Judgment Error in Lottery Play: When the Hot-Hand Meets the Gambler's Fallacy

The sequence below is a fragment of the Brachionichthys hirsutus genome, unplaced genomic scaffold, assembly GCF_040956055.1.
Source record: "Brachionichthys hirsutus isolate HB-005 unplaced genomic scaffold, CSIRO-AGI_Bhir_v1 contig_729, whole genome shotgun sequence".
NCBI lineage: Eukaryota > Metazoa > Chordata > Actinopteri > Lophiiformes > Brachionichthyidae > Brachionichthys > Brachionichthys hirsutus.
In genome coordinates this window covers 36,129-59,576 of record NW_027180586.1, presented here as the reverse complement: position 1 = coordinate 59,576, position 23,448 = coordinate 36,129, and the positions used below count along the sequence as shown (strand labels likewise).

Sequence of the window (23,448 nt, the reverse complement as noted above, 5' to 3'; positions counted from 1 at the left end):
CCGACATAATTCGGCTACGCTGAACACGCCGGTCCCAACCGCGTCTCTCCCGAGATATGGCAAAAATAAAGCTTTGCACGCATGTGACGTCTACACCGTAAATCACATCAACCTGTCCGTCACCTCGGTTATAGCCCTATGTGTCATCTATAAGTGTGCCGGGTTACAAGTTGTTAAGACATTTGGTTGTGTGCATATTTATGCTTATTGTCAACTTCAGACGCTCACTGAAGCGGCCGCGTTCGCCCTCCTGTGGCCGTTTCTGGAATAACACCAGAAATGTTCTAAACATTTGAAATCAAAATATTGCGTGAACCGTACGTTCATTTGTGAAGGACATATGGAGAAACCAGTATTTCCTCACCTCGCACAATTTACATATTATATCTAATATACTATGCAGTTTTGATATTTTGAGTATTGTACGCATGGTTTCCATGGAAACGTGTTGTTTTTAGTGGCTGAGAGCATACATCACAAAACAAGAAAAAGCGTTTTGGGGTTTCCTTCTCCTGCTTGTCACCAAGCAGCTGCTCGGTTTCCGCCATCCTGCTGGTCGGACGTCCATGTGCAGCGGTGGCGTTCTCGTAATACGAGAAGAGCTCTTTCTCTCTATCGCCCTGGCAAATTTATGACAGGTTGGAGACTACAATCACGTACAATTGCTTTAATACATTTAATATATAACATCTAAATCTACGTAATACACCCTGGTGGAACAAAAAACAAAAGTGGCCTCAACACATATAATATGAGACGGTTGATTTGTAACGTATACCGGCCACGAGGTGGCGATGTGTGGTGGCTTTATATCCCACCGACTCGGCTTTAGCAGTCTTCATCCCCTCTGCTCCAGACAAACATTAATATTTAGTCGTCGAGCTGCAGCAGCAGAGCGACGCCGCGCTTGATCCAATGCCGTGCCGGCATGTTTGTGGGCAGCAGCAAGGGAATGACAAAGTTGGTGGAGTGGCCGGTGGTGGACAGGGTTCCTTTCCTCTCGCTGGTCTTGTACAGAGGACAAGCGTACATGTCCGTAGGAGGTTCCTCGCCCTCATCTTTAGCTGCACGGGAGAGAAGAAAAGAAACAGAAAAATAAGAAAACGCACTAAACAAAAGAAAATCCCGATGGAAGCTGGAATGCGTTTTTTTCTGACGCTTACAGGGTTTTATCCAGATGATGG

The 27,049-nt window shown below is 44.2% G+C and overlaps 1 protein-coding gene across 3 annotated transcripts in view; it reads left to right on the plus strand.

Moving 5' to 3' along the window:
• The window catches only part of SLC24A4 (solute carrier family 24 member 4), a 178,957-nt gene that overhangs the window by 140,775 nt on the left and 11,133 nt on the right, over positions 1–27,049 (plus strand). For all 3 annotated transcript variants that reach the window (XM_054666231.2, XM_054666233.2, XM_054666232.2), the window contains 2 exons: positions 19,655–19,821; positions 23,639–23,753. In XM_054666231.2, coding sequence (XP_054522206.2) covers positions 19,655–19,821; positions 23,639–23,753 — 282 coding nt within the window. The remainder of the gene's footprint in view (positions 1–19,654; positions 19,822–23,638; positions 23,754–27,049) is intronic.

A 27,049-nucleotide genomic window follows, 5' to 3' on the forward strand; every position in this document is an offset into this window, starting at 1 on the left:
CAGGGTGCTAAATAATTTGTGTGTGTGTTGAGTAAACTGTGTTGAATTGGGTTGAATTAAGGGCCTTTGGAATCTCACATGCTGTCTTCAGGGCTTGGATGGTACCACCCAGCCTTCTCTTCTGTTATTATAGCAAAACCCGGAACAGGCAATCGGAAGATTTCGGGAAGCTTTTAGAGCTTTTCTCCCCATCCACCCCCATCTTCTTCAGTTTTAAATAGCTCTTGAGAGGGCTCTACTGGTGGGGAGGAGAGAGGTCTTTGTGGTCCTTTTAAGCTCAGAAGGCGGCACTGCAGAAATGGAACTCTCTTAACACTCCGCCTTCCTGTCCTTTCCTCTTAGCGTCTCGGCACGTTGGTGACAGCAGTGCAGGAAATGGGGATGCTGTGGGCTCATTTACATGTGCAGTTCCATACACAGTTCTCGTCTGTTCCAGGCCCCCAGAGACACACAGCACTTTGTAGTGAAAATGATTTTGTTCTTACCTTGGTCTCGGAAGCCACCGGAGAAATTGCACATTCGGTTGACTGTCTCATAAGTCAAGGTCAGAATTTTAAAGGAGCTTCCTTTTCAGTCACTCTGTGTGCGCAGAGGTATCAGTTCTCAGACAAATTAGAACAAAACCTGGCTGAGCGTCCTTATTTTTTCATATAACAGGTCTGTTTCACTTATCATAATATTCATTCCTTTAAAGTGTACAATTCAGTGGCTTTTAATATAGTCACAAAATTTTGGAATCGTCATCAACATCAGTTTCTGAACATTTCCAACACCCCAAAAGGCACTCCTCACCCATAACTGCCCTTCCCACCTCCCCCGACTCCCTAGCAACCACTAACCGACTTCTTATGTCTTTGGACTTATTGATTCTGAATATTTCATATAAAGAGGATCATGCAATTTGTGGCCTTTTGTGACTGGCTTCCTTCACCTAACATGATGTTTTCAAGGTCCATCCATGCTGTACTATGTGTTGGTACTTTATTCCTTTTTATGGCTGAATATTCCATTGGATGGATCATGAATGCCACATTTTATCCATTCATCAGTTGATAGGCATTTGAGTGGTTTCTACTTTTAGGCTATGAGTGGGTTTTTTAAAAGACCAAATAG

We demonstrate that lottery markets can exhibit the “hot-hand" phenomenon, where past winning numbers tend to have greater share of the betting proportion in future draws, even though past and the future events are independent. This is surprising, as works by Clotfelter and Cook (1993) and Terrell (1994) have documented instead the presence of an opposite effect, the “gambler's fallacy", in the US lottery market, which means that the amount of money bet on a particular number falls after the number is drawn. Current literature also suggests that gambler's fallacy prevails when random numbers are generated by mechanical devices, such as in lottery games (e.g., Ayton and Fisher (2004), Burns and Corpus (2004), Caruso et al. (2010)). We use two sets of naturally occurred data to show that both the gambler's fallacy and hot-hand fallacy can exist in different types of lottery games. We then run online experimental studies that mimic lottery games with one, two, or three winning numbers. Our experiment results show that lottery game design leads to the differences in behaviors, in particular, while a single-prize game leads to strong presence of the gambler's fallacy, we observe a significantly increases in hot-hand behaviors in multiple-prizes games with two or three winning numbers. Strong evidence show that participants tend to underestimate the chance of observing the same winning numbers in consecutive draws, and when confronted with unexpected repetitions, they are more likely to switch from their predisposed behavior (gambler's fallacy) to its counterpart (hot-hand fallacy).